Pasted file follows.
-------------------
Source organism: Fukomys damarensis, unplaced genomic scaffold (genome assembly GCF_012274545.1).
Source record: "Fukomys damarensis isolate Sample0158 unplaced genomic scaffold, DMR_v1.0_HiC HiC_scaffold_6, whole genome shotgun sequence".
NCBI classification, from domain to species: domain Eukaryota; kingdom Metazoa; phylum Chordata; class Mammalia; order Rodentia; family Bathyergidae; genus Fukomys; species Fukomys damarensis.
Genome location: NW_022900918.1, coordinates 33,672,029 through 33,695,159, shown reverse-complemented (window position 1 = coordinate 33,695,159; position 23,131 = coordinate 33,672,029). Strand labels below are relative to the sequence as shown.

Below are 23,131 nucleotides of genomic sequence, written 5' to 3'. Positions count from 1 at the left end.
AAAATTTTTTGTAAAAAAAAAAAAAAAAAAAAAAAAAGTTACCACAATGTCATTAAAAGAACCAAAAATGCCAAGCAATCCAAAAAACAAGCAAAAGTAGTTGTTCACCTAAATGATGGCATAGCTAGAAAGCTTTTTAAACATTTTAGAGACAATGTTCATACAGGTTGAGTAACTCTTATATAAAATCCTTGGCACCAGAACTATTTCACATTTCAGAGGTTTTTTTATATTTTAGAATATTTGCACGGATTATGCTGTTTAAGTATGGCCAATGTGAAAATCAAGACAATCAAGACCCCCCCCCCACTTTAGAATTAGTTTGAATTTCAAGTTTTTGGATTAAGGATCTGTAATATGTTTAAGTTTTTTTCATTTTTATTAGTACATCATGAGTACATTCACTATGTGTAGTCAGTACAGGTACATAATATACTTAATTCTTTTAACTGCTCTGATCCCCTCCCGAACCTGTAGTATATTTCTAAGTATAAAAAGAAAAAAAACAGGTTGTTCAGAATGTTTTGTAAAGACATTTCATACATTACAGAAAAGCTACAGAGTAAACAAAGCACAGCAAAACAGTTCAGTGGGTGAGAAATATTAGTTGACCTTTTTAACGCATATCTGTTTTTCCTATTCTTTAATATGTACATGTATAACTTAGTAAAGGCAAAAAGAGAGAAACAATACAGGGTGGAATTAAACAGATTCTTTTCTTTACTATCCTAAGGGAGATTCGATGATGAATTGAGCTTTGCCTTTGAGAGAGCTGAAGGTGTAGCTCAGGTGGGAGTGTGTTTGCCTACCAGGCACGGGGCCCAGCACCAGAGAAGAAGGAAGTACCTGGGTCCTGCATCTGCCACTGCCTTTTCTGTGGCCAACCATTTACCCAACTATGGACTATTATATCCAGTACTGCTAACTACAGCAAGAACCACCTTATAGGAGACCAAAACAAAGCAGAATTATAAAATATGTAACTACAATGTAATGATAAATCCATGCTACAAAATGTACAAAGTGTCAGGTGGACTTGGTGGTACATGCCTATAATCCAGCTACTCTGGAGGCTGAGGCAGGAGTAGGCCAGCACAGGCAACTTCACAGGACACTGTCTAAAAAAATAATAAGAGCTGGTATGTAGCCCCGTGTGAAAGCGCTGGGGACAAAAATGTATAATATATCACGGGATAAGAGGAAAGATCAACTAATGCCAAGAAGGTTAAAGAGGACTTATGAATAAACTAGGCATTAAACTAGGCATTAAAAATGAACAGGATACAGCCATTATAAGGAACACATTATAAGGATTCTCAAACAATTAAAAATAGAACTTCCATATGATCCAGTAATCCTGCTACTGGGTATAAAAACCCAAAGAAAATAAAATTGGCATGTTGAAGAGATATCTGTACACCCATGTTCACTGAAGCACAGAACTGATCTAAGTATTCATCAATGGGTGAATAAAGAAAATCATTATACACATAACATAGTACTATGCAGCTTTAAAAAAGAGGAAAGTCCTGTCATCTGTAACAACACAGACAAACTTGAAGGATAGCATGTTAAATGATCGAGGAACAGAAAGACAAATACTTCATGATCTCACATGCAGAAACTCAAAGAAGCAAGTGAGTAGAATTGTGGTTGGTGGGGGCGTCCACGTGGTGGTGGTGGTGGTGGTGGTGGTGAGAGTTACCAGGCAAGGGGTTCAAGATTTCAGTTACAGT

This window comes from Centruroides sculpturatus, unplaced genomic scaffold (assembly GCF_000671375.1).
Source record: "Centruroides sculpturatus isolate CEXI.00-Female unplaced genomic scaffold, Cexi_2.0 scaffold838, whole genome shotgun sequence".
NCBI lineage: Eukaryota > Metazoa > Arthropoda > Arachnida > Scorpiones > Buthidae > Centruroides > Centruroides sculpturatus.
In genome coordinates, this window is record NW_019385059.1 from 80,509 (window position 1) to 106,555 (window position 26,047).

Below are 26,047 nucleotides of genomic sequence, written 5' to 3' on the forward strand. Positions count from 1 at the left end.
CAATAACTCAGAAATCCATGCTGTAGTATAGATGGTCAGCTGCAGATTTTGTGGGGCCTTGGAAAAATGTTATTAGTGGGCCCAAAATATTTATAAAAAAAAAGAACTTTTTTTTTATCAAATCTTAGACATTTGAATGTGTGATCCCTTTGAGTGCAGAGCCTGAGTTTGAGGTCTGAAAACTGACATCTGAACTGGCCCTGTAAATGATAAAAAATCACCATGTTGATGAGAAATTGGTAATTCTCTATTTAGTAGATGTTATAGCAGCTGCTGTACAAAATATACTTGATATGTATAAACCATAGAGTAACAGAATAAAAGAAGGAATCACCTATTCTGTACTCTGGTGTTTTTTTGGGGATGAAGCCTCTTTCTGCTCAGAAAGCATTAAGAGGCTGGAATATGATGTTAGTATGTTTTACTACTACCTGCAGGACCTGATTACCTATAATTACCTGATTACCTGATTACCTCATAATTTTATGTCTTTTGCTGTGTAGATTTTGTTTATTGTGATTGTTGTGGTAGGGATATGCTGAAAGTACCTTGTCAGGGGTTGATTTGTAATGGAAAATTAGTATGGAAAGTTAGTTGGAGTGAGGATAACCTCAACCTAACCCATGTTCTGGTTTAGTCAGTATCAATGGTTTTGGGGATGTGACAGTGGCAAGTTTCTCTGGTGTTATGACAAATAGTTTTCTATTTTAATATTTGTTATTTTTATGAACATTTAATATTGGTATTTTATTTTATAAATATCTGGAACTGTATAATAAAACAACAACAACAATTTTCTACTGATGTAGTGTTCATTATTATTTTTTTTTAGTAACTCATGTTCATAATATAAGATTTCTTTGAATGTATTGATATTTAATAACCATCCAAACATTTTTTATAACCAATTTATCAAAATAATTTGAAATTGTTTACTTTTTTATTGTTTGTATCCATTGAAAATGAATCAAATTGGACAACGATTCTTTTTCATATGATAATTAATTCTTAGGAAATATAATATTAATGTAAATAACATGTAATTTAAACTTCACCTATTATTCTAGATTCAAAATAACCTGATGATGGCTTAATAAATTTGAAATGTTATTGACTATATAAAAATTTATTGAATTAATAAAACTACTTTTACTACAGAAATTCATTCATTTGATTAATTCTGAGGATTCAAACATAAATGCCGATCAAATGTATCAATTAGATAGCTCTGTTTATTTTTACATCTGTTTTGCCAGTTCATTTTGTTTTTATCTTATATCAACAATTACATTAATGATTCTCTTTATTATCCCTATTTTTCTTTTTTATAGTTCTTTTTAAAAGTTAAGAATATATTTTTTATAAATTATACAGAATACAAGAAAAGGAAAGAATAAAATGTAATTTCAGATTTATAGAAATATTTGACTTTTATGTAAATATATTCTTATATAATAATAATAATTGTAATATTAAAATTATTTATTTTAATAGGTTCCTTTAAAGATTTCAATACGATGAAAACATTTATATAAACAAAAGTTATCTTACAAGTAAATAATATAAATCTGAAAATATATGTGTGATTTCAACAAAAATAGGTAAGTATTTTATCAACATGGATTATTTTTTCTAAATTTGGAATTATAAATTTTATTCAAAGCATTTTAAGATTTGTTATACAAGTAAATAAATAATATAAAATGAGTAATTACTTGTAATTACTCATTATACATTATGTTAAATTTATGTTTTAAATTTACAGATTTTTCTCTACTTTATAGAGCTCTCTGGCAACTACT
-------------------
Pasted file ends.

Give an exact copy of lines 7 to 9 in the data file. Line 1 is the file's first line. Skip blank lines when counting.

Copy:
This window comes from Centruroides sculpturatus, unplaced genomic scaffold (assembly GCF_000671375.1).
Source record: "Centruroides sculpturatus isolate CEXI.00-Female unplaced genomic scaffold, Cexi_2.0 scaffold838, whole genome shotgun sequence".
NCBI lineage: Eukaryota > Metazoa > Arthropoda > Arachnida > Scorpiones > Buthidae > Centruroides > Centruroides sculpturatus.